Rosenberg: The United States is home to many of the world’s leading CEA companies that are pioneering new technologies and paving the way in this growing industry. Other countries around the world are increasingly interested in the expanding sector, especially those in desert and arid climates that are looking for food solutions that use less water and less arable land. AeroFarms recently opened the world’s largest indoor vertical farm dedicated to R&D in Abu Dhabi in the United Arab Emirates (UAE). The UAE imports approximately 90% of its country’s food supply, and it has looked to companies like AeroFarms to create new, sustainable food solutions to grow delicious, nutrient-rich food within the country.

Olesen: The Netherlands is the undisputed leader in the field of CEA, and they are very much involved in developing the industry in the United States and many other countries. Encouraging Dutch companies with this expertise to open subsidiaries in Virginia is a very effective way to speed up development in the United States. Encouraging investment in CEA automation, data sharing, and access to affordable electricity are critical to scaling the industry.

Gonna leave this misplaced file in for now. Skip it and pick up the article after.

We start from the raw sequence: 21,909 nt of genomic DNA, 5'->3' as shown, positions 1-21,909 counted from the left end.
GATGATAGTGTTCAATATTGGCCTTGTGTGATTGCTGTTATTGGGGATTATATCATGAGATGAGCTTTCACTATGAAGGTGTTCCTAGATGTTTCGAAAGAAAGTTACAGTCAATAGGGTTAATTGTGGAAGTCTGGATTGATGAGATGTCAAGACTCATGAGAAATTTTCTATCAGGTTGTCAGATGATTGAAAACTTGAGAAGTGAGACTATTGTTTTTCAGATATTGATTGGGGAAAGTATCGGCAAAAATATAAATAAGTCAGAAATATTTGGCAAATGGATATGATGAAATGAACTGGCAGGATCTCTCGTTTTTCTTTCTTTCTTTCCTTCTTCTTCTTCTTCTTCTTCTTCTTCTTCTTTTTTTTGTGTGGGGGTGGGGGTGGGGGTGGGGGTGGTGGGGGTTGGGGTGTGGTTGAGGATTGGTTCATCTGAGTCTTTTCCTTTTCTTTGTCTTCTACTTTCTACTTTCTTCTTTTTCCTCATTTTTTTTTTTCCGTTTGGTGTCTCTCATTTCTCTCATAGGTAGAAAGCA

The Middle East is making large investments in CEA, as is Singapore. The countries that are investing most heavily in CEA are those that currently have to import almost all of their vegetables because of climate and the lack of arable land and fresh water. 

Virginia Economic Review: How do location considerations differ for CEA companies versus traditional agricultural operations?

Rosenberg: With controlled environment agriculture, there are more options for site selection. The amount of sun depending on proximity to the equator is still a factor for high-tech greenhouses, but for indoor vertical farms like AeroFarms, we can place a farm anywhere, regardless of the season or weather conditions outside. At AeroFarms, our LED lights mimic the sun and our aeroponic technology acts as the soil and nutrients. We can grow our produce in any indoor space around the globe.